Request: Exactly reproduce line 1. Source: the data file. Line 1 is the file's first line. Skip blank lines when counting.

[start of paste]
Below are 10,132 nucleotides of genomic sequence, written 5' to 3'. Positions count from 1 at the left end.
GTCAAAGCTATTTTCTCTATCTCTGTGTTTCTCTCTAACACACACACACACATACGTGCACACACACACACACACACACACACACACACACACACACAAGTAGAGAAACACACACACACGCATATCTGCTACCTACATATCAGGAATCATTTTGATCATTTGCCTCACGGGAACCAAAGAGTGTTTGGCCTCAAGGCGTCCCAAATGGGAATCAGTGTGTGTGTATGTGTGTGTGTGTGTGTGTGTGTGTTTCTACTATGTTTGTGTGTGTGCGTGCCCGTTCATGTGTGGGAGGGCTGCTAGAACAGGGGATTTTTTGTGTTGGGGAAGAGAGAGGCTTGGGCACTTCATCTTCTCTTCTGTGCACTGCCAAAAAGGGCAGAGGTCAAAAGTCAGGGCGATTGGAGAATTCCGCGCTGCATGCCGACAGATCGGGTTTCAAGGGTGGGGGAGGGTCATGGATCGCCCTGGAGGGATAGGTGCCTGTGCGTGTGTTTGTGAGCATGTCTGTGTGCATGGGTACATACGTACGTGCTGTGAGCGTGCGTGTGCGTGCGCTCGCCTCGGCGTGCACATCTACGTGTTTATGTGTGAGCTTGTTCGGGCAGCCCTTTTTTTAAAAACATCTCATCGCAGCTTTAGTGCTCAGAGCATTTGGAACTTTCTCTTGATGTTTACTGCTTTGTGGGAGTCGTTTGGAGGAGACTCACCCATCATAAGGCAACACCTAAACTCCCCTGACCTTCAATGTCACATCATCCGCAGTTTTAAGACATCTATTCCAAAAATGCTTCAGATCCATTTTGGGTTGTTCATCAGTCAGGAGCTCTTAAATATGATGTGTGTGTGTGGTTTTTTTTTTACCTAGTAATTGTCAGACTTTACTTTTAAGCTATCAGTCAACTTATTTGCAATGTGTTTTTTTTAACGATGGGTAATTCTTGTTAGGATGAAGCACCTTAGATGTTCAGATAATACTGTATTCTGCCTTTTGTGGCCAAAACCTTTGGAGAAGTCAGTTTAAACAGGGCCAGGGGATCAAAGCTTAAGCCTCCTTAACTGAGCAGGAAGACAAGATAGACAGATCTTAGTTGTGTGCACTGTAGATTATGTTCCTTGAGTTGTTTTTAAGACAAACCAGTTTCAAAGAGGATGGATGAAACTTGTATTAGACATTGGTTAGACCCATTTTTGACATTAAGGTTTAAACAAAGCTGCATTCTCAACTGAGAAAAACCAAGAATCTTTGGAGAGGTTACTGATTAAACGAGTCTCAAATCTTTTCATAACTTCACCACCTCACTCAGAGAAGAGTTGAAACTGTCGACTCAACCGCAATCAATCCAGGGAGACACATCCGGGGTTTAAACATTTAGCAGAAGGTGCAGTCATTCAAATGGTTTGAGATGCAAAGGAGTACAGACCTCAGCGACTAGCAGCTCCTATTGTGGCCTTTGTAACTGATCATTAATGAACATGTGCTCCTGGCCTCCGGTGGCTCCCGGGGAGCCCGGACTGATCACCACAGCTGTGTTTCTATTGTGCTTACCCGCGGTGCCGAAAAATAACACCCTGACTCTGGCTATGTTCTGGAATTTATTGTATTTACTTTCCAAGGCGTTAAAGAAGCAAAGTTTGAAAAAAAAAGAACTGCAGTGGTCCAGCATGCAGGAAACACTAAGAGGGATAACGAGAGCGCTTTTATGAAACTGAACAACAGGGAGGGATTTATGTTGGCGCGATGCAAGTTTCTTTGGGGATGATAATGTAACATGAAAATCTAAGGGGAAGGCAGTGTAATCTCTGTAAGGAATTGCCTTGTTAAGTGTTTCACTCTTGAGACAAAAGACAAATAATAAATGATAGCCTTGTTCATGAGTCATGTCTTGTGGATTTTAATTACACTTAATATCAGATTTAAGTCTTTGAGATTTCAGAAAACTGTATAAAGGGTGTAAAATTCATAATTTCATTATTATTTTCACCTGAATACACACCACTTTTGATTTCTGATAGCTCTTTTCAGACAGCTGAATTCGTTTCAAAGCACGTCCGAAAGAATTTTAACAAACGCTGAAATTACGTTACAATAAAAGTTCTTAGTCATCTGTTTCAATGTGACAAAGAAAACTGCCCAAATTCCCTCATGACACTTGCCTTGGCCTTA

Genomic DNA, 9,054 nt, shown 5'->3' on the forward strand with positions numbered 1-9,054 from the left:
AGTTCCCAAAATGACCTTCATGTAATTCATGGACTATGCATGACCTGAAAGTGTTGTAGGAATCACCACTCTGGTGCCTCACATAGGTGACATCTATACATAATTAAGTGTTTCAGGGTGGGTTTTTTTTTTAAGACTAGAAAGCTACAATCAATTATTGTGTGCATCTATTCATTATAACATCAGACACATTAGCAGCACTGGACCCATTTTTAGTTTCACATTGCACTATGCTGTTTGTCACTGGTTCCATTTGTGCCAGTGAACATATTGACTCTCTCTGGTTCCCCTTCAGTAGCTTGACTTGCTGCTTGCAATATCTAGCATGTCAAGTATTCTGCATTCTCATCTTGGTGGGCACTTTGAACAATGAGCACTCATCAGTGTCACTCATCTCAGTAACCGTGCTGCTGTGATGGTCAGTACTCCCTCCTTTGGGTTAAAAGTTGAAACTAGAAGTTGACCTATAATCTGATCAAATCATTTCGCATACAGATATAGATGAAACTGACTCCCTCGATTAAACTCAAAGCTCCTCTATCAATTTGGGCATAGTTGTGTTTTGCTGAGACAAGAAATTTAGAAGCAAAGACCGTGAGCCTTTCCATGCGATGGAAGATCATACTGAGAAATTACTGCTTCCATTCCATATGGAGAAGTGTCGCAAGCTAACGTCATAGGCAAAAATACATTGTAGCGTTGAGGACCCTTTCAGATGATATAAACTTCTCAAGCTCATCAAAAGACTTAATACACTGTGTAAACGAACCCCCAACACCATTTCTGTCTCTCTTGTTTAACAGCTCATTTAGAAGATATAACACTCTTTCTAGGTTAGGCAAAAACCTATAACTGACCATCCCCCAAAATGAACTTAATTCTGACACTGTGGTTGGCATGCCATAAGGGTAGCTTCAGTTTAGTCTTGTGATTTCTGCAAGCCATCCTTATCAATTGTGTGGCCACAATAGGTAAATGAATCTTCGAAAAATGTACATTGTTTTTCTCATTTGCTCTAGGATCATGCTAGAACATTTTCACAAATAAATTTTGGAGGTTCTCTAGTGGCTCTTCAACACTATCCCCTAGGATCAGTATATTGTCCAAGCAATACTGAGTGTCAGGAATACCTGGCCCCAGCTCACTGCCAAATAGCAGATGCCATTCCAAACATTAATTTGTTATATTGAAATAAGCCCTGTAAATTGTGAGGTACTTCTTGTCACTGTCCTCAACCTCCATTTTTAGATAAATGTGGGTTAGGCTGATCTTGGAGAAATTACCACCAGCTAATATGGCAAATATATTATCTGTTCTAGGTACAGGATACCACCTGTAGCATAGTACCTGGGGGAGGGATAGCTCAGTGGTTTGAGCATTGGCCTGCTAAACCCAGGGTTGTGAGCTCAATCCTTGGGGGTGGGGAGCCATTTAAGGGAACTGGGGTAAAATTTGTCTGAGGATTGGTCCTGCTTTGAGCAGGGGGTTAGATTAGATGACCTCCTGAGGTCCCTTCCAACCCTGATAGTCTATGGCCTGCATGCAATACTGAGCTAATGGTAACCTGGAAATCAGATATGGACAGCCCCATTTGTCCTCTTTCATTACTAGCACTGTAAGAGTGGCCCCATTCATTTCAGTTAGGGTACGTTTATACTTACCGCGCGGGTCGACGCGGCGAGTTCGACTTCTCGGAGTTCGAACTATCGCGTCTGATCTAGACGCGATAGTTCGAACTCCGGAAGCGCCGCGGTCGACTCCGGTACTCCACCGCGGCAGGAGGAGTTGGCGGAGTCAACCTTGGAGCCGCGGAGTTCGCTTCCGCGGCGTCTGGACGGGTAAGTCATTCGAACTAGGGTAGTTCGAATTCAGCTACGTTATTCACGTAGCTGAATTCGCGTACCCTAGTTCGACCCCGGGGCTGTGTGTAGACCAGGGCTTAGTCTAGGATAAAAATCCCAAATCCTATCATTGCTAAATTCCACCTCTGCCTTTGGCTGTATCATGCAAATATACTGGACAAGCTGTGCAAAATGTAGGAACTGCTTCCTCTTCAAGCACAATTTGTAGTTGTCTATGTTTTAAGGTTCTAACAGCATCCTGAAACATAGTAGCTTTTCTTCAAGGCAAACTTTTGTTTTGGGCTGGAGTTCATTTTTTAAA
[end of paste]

Below are 10,132 nucleotides of genomic sequence, written 5' to 3'. Positions count from 1 at the left end.